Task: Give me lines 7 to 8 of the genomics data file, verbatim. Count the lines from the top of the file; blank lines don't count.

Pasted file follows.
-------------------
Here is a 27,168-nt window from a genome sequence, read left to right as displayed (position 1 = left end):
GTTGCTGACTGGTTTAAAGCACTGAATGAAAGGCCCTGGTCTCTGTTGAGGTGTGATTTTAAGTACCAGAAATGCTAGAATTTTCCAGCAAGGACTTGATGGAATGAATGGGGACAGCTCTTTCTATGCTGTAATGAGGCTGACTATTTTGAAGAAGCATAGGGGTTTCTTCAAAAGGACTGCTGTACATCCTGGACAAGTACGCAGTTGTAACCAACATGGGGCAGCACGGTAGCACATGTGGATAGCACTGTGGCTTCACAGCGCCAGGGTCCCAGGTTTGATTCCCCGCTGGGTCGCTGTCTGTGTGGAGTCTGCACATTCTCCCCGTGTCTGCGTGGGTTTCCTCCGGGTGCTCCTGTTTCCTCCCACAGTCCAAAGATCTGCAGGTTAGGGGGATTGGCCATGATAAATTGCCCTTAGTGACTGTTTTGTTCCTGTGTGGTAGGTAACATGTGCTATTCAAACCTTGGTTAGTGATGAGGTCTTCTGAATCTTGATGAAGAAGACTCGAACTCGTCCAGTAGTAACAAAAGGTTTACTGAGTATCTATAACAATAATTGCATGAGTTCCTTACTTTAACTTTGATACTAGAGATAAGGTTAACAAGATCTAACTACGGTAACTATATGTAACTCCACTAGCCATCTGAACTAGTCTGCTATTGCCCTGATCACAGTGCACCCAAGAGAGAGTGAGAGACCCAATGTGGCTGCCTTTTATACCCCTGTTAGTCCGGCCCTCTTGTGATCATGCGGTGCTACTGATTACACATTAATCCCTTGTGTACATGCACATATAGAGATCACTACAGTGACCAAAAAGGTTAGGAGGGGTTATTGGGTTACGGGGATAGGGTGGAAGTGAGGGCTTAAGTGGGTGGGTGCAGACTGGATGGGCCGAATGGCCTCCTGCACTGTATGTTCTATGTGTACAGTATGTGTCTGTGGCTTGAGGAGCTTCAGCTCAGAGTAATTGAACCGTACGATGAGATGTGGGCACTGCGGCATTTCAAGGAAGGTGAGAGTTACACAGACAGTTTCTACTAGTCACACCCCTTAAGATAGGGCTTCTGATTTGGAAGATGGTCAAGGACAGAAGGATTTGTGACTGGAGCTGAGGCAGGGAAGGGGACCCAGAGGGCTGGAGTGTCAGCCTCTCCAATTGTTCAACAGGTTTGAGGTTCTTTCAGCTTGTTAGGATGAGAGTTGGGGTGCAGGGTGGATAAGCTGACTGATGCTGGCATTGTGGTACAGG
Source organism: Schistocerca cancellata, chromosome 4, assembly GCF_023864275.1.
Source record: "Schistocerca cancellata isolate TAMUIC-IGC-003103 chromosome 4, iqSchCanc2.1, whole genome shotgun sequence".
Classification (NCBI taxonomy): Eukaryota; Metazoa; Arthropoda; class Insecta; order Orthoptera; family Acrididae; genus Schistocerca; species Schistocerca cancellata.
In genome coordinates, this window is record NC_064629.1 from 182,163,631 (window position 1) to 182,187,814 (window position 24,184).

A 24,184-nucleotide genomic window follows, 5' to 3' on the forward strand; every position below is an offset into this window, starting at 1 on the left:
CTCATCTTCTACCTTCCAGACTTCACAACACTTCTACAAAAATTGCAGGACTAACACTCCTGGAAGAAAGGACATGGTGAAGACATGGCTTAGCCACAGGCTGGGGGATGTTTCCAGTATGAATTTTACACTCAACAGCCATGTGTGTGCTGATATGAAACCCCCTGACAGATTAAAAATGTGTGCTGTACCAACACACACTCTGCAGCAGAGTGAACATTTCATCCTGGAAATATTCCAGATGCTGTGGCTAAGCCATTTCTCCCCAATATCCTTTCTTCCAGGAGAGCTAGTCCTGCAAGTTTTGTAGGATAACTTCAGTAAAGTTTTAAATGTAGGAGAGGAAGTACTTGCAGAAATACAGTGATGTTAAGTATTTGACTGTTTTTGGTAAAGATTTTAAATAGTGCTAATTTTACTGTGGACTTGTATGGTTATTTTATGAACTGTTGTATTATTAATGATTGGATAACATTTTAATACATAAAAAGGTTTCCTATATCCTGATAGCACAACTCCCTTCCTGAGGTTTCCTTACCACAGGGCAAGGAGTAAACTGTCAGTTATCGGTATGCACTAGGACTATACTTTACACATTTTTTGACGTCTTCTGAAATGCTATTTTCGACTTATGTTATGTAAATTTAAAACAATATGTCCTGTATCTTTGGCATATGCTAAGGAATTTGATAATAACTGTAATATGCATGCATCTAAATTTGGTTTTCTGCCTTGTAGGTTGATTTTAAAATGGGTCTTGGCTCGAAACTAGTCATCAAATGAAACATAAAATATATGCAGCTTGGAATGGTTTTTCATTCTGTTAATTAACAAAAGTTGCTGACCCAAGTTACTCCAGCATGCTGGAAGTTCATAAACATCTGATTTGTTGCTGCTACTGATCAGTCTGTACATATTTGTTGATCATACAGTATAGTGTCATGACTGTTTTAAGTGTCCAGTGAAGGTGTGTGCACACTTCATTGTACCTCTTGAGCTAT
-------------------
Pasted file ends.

A 24,184-nucleotide genomic window follows, 5' to 3' on the forward strand; every position below is an offset into this window, starting at 1 on the left:
CTCATCTTCTACCTTCCAGACTTCACAACACTTCTACAAAAATTGCAGGACTAACACTCCTGGAAGAAAGGACATGGTGAAGACATGGCTTAGCCACAGGCTGGGGGATGTTTCCAGTATGAATTTTACACTCAACAGCCATGTGTGTGCTGATATGAAACCCCCTGACAGATTAAAAATGTGTGCTGTACCAACACACACTCTGCAGCAGAGTGAACATTTCATCCTGGAAATATTCCAGATGCTGTGGCTAAGCCATTTCTCCCCAATATCCTTTCTTCCAGGAGAGCTAGTCCTGCAAGTTTTGTAGGATAACTTCAGTAAAGTTTTAAATGTAGGAGAGGAAGTACTTGCAGAAATACAGTGATGTTAAGTATTTGACTGTTTTTGGTAAAGATTTTAAATAGTGCTAATTTTACTGTGGACTTGTATGGTTATTTTATGAACTGTTGTATTATTAATGATTGGATAACATTTTAATACATAAAAAGGTTTCCTATATCCTGATAGCACAACTCCCTTCCTGAGGTTTCCTTACCACAGGGCAAGGAGTAAACTGTCAGTTATCGGTATGCACTAGGACTATACTTTACACATTTTTTGACGTCTTCTGAAATGCTATTTTCGACTTATGTTATGTAAATTTAAAACAATATGTCCTGTATCTTTGGCATATGCTAAGGAATTTGATAATAACTGTAATATGCATGCATCTAAATTTGGTTTTCTGCCTTGTAGGTTGATTTTAAAATGGGTCTTGGCTCGAAACTAGTCATCAAATGAAACATAAAATATATGCAGCTTGGAATGGTTTTTCATTCTGTTAATTAACAAAAGTTGCTGACCCAAGTTACTCCAGCATGCTGGAAGTTCATAAACATCTGATTTGTTGCTGCTACTGATCAGTCTGTACATATTTGTTGATCATACAGTATAGTGTCATGACTGTTTTAAGTGTCCAGTGAAGGTGTGTGCACACTTCATTGTACCTCTTGAGCTAT